Another example of a PRO member benefit is the collateral materials that they can use to communicate with customers about aftermarket warranties. Warranty issues continue to be confusing for consumers. This confusion can lead to lost sales, so PRO has created collateral pieces that its members can distribute to customers. The pieces clearly explain the laws surrounding aftermarket warranties and help instill trust and confidence from consumers.
4. What successes can you point to that SEMA PRO has specifically accomplished for the auto upholstery community?
There are many significant programs that will benefit auto upholstery companies. One example has to do with OEM letters or service bulletins. Because SEMA has established relationships with OEMs and access to expert technicians, the association is able to help members navigate concerns in this area. PRO recently created an easy way for its members to tap into the association’s resources when they receive a service bulletin, thereby expediting any needed actions so that the potential impact on their businesses is kept to a minimum.
5. What are some issues / initiatives related to our industry that SEMA PRO is working on now that auto upholstery pros should be excited about and could help progress by joining?
As vehicles become more complex, it’s important that the industry maintains a high level of professionalism and expertise. One of the council’s priorities is establishing guidelines and best practices for seating and upholstery professionals. The group is working on developing a certification program attached to these best practices, so that employers can quickly and easily identify qualified workers, and consumers can feel confident and trust the service they receive.
6. What’s the process of registering for SEMA PRO? And how can one become an active, influential member?
It’s easy to get involved with PRO. Once a company joins SEMA, the company is able to add the PRO council on to their membership. As such, the company and all its employees are able to utilize all the resources and benefits of both the association and the council.
Members will also be able to participate in association and council events, which provide the best way for them to become actively involved. At networking events such as Town Hall meetings and council meetings, members can meet other members and voice their concerns.
It’s clear that PRO has the infrastructure, network and resources to address a lot of our industry’s business and legal needs. However, it’s not as focused on the preservation and promotion of our craft as many auto trimmers would like it to be. The question is, should we swell PRO’s ranks with auto trimmers who could help steer it towards our interests? Or should we start an entirely new organization to address our specific needs? Perhaps there’s room for both approaches?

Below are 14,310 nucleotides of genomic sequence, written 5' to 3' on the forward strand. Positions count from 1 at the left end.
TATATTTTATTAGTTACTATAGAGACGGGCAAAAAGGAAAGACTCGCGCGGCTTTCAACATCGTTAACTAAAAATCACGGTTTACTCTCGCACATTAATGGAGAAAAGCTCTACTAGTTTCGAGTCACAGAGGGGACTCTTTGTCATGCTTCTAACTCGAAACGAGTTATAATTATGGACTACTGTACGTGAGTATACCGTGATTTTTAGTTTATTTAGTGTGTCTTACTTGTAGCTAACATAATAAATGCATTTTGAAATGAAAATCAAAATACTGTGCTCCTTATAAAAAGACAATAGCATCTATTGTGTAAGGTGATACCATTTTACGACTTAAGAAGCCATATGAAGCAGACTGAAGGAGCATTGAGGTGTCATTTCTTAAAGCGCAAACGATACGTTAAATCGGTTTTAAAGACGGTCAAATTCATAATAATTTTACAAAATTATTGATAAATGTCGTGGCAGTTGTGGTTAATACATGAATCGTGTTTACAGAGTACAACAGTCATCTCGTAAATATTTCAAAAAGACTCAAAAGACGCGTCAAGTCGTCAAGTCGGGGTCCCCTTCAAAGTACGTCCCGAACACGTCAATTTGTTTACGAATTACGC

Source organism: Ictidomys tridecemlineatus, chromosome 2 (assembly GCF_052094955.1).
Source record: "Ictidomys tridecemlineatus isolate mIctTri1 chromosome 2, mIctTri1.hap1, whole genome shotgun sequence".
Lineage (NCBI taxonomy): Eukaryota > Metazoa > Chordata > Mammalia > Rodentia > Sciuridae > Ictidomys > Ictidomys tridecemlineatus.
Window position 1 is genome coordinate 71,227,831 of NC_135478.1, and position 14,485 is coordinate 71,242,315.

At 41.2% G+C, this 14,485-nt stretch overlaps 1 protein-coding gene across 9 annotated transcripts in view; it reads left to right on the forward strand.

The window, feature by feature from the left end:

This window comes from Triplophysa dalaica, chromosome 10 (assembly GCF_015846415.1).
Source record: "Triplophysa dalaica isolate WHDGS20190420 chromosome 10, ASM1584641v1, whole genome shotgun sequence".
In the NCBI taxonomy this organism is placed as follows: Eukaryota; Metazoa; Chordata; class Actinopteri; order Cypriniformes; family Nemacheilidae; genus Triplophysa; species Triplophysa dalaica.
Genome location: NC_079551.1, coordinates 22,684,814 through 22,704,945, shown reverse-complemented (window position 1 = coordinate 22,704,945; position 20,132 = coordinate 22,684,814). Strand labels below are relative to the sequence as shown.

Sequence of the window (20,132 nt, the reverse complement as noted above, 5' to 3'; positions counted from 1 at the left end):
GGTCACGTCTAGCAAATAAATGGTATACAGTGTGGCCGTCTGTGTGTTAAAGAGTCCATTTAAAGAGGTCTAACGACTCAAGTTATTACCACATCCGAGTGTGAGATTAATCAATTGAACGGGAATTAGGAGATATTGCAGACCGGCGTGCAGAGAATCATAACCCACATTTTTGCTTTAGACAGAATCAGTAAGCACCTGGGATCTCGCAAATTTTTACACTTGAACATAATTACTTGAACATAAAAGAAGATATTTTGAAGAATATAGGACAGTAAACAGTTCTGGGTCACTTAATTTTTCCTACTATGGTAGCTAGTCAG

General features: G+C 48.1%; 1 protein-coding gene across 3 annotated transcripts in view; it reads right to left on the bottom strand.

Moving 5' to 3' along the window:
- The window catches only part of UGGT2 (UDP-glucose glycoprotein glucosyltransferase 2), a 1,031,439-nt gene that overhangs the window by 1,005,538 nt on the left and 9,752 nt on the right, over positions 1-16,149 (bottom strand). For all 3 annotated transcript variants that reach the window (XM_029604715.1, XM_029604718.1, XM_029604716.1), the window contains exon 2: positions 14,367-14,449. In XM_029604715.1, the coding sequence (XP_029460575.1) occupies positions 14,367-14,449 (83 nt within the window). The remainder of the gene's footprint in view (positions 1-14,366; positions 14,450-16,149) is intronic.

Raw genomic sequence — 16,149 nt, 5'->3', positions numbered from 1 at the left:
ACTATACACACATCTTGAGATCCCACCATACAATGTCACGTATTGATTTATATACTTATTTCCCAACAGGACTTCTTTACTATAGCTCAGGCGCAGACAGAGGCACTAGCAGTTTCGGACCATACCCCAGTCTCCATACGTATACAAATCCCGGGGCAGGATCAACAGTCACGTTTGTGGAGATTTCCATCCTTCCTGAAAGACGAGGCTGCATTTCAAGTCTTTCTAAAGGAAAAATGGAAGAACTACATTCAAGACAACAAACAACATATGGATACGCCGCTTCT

What do you think? Tell us in the comments section below.
Adams Auto Upholstery says
Thanks, Nadeem, for writing this up in such detail. You’ve obviously put a lot of thought and effort into it.
Indeed, one of the points that I have gathered in conversations with other auto upholsterers over the years is that SEMA focuses on restyling more than auto upholstery. I remember this being reflected in the articles we read in Auto Trim News when Nat Danas joined forces with SEMA and it became Auto Trim & Restyling News. There were more articles about ground effects, electronic accessories, etc. whereas before articles were mostly focused on cut and sew.
That was about 30 years ago, and whatever feeling of being ‘left out’ remain among auto upholsterers can only be among the very few old guys like me (and the even fewer who actually read the magazine). There is a new generation that needs guidance, and we could all benefit from a trade association. As auto upholsterers, we could start our own, and if it somehow succeeded, it might be focused only on our unique skill set. But why reinvent the wheel? SEMA is a huge, well-managed organization. Imagine how much effort it would take to start and grow an auto upholsterers guild and keep it focused. Wouldn’t it be easier to hone a niche within an existing association?